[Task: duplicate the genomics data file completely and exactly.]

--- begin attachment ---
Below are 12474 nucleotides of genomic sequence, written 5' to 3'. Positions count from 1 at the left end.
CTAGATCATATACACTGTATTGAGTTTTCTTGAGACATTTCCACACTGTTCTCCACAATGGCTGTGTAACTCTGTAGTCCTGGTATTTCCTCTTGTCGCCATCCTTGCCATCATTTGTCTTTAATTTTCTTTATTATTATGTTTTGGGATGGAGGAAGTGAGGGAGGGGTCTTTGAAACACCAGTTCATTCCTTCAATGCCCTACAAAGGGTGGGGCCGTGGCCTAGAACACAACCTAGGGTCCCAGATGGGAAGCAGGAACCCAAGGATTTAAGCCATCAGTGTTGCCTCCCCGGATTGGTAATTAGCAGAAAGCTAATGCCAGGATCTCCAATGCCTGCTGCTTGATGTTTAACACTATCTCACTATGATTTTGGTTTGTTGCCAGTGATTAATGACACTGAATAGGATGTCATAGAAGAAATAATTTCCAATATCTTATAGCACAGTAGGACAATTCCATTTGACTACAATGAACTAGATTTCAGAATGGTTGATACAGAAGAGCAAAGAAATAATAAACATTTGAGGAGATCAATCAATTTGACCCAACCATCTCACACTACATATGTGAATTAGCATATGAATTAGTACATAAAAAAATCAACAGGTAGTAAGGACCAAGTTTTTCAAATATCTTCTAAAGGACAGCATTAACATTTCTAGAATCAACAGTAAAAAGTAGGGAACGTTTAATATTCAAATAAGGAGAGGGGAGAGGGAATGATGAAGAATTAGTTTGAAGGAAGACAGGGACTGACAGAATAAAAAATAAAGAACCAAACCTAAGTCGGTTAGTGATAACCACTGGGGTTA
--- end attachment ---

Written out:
Below are 12474 nucleotides of genomic sequence, written 5' to 3'. Positions count from 1 at the left end.
CTAGATCATATACACTGTATTGAGTTTTCTTGAGACATTTCCACACTGTTCTCCACAATGGCTGTGTAACTCTGTAGTCCTGGTATTTCCTCTTGTCGCCATCCTTGCCATCATTTGTCTTTAATTTTCTTTATTATTATGTTTTGGGATGGAGGAAGTGAGGGAGGGGTCTTTGAAACACCAGTTCATTCCTTCAATGCCCTACAAAGGGTGGGGCCGTGGCCTAGAACACAACCTAGGGTCCCAGATGGGAAGCAGGAACCCAAGGATTTAAGCCATCAGTGTTGCCTCCCCGGATTGGTAATTAGCAGAAAGCTAATGCCAGGATCTCCAATGCCTGCTGCTTGATGTTTAACACTATCTCACTATGATTTTGGTTTGTTGCCAGTGATTAATGACACTGAATAGGATGTCATAGAAGAAATAATTTCCAATATCTTATAGCACAGTAGGACAATTCCATTTGACTACAATGAACTAGATTTCAGAATGGTTGATACAGAAGAGCAAAGAAATAATAAACATTTGAGGAGATCAATCAATTTGACCCAACCATCTCACACTACATATGTGAATTAGCATATGAATTAGTACATAAAAAAATCAACAGGTAGTAAGGACCAAGTTTTTCAAATATCTTCTAAAGGACAGCATTAACATTTCTAGAATCAACAGTAAAAAGTAGGGAACGTTTAATATTCAAATAAGGAGAGGGGAGAGGGAATGATGAAGAATTAGTTTGAAGGAAGACAGGGACTGACAGAATAAAAAATAAAGAACCAAACCTAAGTCGGTTAGTGATAACCACTGGGGTTA